Wednesday, April 18, 2018

The zoo's my blues muse.

So, the first time I went to the Indianapolis zoo, we were there for a company picnic with Bobbi's employer. It was late summer of 2011, and I had the Kodak EasyShare V1073 that I'd bought to photograph the LuckyGunner blogger shoot along with me. I had a lot of fun shooting pictures at the zoo.

The next time I was there was again with Bobbi, on a lark on one of her vacation days in 2013. Two years later, I had a more formidable camera. The Canon PowerShot SX500IS was all ate up with megapixels (16!) and zoom-X's (30!) relative to the Kodak, and I did indeed manage to get some better pictures with it.

In the summer of 2014, Kirk and I bicycled down to the zoo, and I schlepped along my then-current camera, a Canon 20D with an 18-135mm travel zoom lens fitted. I was super happy with a few of my shots. I was more patient on the shutter, and had at least some eye toward composition.

Fast forward to yesterday:

The Winter That Won't End has not been kind to my SADS. I've been struggling with enough give-a-damn to get out of the house on plenty of days, and have had too many that saw me stay in pyjamas, sitting at my keyboard until well in the afternoon before I could yank myself out of a mope long enough to run errands.

Tuesday's weather was forecast to be sunny by lunchtime, with a temp that might flirt with fifty degrees in the afternoon. "You know what?" I thought to myself on Monday afternoon, "I'll bet a trip to the zoo tomorrow, just by myself, with no schedule to worry about, would be just the thing to snap me out of my funk. I'll bring good cameras, and it will be awesome."

So I drove down and pulled into the zoo parking lot and the signs were good. I'd tried doing this last Friday only to abort at the last minute when I saw that the parking lot was jammed full and half of it was school buses. Tuesday at lunchtime, though, there were only a half dozen school buses and the parking lot was barely a quarter full.

The weather, though, had probably something to do with it. It was 34°F and gusting as I walked across the parking lot. There were more kids running around screaming than I thought there would be, and my hands were getting a little cold as I stood looking down into the walrus tank...

But, oh what I was seeing through the viewfinder! I had the full-frame Sony A7 with me, fitted with the 24-240mm zoom that my friends had pooled their dough and surprised me with. Oh, you could see the walruses' vibrissae glistening and the water droplets frozen in space as they surfaced and spun and dove... These pictures were going to be great!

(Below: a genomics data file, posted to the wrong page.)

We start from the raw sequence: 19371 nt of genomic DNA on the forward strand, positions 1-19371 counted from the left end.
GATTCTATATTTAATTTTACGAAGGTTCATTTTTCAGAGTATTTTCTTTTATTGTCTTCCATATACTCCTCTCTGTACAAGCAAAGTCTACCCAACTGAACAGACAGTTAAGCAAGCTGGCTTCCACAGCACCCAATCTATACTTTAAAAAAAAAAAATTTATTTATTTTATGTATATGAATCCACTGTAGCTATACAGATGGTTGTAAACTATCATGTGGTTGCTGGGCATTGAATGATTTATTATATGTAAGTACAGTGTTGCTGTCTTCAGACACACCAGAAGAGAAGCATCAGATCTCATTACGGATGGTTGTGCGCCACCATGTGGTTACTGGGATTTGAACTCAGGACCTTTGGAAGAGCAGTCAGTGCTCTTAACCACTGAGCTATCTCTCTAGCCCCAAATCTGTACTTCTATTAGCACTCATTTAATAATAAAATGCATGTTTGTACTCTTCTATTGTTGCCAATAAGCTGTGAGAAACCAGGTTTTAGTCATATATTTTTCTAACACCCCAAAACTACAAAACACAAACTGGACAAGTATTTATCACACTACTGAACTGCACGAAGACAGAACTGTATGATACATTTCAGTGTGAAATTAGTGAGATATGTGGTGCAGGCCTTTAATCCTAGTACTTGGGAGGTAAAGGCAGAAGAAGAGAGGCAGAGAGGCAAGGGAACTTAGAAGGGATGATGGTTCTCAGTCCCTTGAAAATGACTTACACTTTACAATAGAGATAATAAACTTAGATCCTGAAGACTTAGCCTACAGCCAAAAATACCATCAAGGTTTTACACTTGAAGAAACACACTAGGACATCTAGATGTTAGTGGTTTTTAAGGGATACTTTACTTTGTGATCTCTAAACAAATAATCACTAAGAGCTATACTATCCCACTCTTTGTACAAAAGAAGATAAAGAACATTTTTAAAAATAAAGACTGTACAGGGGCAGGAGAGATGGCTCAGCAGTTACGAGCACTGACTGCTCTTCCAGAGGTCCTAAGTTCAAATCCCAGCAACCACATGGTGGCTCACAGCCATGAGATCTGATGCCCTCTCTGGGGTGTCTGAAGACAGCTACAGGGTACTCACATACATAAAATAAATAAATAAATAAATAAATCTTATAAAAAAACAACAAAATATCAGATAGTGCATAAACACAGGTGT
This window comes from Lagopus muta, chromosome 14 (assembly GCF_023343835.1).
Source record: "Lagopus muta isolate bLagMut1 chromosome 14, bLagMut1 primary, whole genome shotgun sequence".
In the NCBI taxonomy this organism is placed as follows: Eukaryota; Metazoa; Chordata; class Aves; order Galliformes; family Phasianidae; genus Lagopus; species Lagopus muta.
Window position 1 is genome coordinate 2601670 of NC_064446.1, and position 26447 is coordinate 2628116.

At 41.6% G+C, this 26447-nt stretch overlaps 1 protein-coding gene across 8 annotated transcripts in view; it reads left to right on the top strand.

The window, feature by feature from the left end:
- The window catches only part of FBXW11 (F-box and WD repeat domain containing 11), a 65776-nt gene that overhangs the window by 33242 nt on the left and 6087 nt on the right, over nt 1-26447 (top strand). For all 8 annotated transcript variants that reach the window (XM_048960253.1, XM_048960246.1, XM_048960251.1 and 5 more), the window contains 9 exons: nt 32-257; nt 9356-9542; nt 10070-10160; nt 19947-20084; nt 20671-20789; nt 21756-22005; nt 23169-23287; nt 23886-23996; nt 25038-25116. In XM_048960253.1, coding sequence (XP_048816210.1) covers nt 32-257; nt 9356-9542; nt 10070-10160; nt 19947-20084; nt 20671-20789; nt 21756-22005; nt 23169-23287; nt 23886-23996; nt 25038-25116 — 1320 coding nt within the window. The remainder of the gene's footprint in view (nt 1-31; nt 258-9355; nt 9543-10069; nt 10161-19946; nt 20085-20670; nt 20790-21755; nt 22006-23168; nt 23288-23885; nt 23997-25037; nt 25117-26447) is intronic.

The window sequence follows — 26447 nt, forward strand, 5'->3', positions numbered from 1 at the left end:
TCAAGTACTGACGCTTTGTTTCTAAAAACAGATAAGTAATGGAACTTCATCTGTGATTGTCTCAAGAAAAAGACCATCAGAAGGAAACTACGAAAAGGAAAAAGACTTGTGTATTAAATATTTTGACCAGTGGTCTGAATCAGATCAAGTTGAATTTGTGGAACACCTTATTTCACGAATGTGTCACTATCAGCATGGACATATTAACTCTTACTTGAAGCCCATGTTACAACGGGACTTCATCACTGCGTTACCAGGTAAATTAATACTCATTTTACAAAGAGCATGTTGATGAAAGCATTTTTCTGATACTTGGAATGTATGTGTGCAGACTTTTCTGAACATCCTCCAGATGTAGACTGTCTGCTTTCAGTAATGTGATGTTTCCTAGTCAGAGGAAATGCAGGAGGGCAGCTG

After about ten minutes of shooting, I noticed the kids were thinning out, and I decided to duck into the desert biome to warm my hands while I shot pictures of lizards.

There in the indoor display, shooting from an awkward angle, I was composing the shot using the screen on the back of the camera instead of the viewfinder and... what were those orange letters blinking in the top right corner of the screen?
Oh. Fudge. Except, much like that more famous Hoosier, I didn't say "fudge".

I fumbled in the little pocket of the Event Messenger 100 intended to hold spare memory cards. There was no card in there, either.

Oh. Fudge.

Wait, the zoo gift shop! They used to sell film in those back in the day! Maybe they had some cheap SanDisk 8GB cards for three times what they were worth?

I half-ran across the zoo to the gift shop, but no dice. Oh, they had some emergency battery chargers for smart phones, which is how half everyone records images these days. If you were perverse enough to be schlepping actual camera gear around the zoo, you were obviously expected to be squared away enough to have remembered to check your cameras before you left the house.

Walking dejectedly from the gift shop, I took a few deep breaths and centered myself.

I'd learned one lesson from that long ago trip to Tennessee: Anyplace worth bringing one camera is worth bringing two. The camera bag over my shoulder is the one I take with me everywhere. It holds my iPad Mini and its type cover, an Olympus PEN E-P5, and three lenses, with the 14-150mm zoom mounted on the camera. It's a good little rig and the one I used to do almost all my picture-taking at Tac-Con.

Determined not to waste the trip, I decided to just walk it off and shoot the zoo with the PEN.

Meanwhile, the sun came out, the temp rose into the 40's, and along about one o'clock or so, the zoo largely emptied out. I was glad I stayed.

The Olympus did just fine, by the way, and I had a fantastic time.

You know, the zoo is only about a twenty minute drive from the house, and annual memberships aren't terribly expensive. This is some cheap therapy, when you think about it.